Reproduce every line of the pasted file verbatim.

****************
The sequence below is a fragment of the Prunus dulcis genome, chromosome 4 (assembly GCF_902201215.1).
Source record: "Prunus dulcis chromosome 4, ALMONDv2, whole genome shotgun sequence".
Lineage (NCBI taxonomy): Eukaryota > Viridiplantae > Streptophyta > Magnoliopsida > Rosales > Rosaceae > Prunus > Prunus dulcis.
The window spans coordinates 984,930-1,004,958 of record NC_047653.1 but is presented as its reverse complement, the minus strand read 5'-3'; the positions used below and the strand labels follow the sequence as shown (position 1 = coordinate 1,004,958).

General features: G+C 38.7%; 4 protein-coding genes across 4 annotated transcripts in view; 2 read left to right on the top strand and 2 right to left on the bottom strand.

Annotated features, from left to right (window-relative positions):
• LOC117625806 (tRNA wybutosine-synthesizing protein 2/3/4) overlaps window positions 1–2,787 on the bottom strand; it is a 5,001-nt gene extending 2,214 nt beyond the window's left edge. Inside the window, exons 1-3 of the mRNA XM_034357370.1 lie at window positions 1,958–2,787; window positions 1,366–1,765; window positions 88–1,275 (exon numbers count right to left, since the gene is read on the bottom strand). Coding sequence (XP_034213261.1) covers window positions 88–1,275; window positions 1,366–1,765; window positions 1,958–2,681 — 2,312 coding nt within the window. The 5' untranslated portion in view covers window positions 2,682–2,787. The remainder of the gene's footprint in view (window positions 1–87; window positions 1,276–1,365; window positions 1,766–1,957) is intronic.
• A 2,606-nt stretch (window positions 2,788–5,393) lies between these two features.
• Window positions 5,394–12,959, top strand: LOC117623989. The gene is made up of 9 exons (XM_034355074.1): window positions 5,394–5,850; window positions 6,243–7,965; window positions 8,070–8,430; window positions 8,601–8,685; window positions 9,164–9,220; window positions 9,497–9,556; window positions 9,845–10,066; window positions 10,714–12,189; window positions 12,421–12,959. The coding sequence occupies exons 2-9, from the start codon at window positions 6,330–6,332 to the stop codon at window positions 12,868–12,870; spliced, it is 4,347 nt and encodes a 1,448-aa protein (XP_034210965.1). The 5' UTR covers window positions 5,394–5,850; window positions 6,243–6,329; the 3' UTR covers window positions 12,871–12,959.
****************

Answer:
The sequence below is a fragment of the Prunus dulcis genome, chromosome 4 (assembly GCF_902201215.1).
Source record: "Prunus dulcis chromosome 4, ALMONDv2, whole genome shotgun sequence".
Lineage (NCBI taxonomy): Eukaryota > Viridiplantae > Streptophyta > Magnoliopsida > Rosales > Rosaceae > Prunus > Prunus dulcis.
The window spans coordinates 984,930-1,004,958 of record NC_047653.1 but is presented as its reverse complement, the minus strand read 5'-3'; the positions used below and the strand labels follow the sequence as shown (position 1 = coordinate 1,004,958).

General features: G+C 38.7%; 4 protein-coding genes across 4 annotated transcripts in view; 2 read left to right on the top strand and 2 right to left on the bottom strand.

Annotated features, from left to right (window-relative positions):
• LOC117625806 (tRNA wybutosine-synthesizing protein 2/3/4) overlaps window positions 1–2,787 on the bottom strand; it is a 5,001-nt gene extending 2,214 nt beyond the window's left edge. Inside the window, exons 1-3 of the mRNA XM_034357370.1 lie at window positions 1,958–2,787; window positions 1,366–1,765; window positions 88–1,275 (exon numbers count right to left, since the gene is read on the bottom strand). Coding sequence (XP_034213261.1) covers window positions 88–1,275; window positions 1,366–1,765; window positions 1,958–2,681 — 2,312 coding nt within the window. The 5' untranslated portion in view covers window positions 2,682–2,787. The remainder of the gene's footprint in view (window positions 1–87; window positions 1,276–1,365; window positions 1,766–1,957) is intronic.
• A 2,606-nt stretch (window positions 2,788–5,393) lies between these two features.
• Window positions 5,394–12,959, top strand: LOC117623989. The gene is made up of 9 exons (XM_034355074.1): window positions 5,394–5,850; window positions 6,243–7,965; window positions 8,070–8,430; window positions 8,601–8,685; window positions 9,164–9,220; window positions 9,497–9,556; window positions 9,845–10,066; window positions 10,714–12,189; window positions 12,421–12,959. The coding sequence occupies exons 2-9, from the start codon at window positions 6,330–6,332 to the stop codon at window positions 12,868–12,870; spliced, it is 4,347 nt and encodes a 1,448-aa protein (XP_034210965.1). The 5' UTR covers window positions 5,394–5,850; window positions 6,243–6,329; the 3' UTR covers window positions 12,871–12,959.